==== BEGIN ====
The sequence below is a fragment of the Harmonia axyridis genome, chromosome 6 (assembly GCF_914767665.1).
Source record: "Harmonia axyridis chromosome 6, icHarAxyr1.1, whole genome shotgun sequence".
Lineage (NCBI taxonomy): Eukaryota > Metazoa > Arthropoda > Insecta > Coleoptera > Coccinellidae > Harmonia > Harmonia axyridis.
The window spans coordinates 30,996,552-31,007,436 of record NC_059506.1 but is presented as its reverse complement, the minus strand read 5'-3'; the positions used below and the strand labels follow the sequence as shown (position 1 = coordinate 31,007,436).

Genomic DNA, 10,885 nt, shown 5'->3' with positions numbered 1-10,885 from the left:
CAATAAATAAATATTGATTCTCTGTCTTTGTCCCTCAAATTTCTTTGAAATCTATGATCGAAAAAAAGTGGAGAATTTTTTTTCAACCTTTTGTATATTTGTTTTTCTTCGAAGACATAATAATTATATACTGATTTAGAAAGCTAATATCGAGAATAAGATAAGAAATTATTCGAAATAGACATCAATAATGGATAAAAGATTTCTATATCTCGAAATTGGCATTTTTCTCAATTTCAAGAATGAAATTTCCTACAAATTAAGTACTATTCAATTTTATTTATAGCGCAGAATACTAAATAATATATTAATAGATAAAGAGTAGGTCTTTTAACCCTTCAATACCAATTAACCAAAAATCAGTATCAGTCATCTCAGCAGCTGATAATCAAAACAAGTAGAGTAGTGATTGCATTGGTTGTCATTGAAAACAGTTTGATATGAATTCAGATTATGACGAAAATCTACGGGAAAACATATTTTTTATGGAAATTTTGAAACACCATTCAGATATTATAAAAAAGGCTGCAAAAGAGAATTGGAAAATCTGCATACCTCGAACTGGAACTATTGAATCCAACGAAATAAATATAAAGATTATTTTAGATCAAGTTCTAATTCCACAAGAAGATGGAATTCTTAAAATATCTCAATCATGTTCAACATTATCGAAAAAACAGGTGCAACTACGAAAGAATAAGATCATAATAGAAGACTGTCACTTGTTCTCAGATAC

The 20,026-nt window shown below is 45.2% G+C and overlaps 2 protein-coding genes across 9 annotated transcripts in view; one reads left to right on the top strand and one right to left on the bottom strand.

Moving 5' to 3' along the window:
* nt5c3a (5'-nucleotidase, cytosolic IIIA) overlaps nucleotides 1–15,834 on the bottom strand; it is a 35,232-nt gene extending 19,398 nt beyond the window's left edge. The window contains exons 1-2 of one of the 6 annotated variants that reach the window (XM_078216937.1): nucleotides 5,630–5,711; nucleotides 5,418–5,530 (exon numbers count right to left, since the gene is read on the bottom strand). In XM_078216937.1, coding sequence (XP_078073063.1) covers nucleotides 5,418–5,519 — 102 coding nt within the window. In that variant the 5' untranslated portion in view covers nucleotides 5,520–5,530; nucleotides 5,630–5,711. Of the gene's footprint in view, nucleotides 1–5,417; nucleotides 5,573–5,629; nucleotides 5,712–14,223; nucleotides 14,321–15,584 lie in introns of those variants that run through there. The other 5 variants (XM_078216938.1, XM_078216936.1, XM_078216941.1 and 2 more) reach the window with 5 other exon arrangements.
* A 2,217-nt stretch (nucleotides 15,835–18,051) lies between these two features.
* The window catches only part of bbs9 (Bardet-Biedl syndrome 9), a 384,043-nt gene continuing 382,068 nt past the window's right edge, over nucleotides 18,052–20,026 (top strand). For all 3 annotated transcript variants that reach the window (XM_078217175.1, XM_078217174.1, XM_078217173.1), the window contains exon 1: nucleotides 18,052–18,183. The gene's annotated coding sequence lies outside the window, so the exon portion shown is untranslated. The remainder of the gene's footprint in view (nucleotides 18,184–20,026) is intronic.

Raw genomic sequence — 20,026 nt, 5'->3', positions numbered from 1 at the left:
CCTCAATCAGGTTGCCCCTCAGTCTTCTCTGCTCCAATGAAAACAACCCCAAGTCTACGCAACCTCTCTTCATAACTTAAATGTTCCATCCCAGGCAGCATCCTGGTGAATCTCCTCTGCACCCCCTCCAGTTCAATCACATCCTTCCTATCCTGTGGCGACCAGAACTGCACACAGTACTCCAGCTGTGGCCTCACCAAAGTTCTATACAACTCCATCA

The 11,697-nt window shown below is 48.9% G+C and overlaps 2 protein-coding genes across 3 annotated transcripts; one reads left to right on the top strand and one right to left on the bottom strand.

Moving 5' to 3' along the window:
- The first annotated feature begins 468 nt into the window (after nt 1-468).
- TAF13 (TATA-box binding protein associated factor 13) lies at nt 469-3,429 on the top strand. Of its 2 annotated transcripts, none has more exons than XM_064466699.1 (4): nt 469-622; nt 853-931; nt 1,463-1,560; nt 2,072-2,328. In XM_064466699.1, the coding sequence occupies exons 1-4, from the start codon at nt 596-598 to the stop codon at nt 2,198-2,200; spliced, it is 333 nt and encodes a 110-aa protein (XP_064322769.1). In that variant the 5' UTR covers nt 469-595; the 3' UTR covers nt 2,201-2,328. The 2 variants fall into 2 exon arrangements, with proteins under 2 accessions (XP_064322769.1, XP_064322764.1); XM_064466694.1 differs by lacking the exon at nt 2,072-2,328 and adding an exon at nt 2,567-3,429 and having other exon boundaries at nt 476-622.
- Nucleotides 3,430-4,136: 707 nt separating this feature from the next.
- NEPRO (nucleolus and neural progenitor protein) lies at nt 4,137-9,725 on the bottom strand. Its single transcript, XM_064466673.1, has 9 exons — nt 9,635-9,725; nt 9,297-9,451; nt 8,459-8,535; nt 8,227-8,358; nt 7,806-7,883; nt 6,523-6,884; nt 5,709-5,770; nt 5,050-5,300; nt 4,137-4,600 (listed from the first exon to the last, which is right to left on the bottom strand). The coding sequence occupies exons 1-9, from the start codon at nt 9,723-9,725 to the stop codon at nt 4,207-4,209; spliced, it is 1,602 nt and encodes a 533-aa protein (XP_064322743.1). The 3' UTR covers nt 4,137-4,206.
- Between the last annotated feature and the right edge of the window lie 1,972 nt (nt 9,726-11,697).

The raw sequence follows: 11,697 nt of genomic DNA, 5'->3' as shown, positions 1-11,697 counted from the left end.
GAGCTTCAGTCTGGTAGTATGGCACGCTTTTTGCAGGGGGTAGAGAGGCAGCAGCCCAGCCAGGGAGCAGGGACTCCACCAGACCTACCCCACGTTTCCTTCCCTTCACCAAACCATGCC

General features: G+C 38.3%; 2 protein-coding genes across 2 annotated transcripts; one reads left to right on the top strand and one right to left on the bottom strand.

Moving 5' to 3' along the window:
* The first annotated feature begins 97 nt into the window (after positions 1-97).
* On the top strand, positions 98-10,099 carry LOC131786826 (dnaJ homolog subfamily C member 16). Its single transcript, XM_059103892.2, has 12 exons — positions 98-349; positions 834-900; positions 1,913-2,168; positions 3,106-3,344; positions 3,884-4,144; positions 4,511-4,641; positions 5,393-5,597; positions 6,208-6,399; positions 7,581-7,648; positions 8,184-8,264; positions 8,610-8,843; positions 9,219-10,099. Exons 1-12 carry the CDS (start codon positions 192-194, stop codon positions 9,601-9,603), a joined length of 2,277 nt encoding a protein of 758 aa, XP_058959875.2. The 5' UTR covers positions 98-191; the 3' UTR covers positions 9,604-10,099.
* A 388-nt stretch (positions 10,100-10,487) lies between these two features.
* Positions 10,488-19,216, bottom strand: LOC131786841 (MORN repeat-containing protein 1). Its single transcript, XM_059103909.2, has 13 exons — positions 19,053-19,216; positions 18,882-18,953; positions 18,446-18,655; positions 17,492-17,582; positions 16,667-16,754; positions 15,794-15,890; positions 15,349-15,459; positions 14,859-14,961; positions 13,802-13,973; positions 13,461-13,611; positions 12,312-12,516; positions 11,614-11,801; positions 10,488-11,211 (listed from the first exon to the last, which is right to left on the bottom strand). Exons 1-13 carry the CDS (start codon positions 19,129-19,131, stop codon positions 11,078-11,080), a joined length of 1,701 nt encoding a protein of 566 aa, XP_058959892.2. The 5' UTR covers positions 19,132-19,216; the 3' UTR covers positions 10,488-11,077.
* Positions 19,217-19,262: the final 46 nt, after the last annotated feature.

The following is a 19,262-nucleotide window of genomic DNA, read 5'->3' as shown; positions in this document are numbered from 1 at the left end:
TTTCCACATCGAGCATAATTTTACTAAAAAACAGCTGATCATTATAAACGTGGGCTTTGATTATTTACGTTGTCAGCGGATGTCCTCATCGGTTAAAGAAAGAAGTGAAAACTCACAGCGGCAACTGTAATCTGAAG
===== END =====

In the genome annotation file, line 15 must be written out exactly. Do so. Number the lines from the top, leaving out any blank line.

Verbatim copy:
Moving 5' to 3' along the window: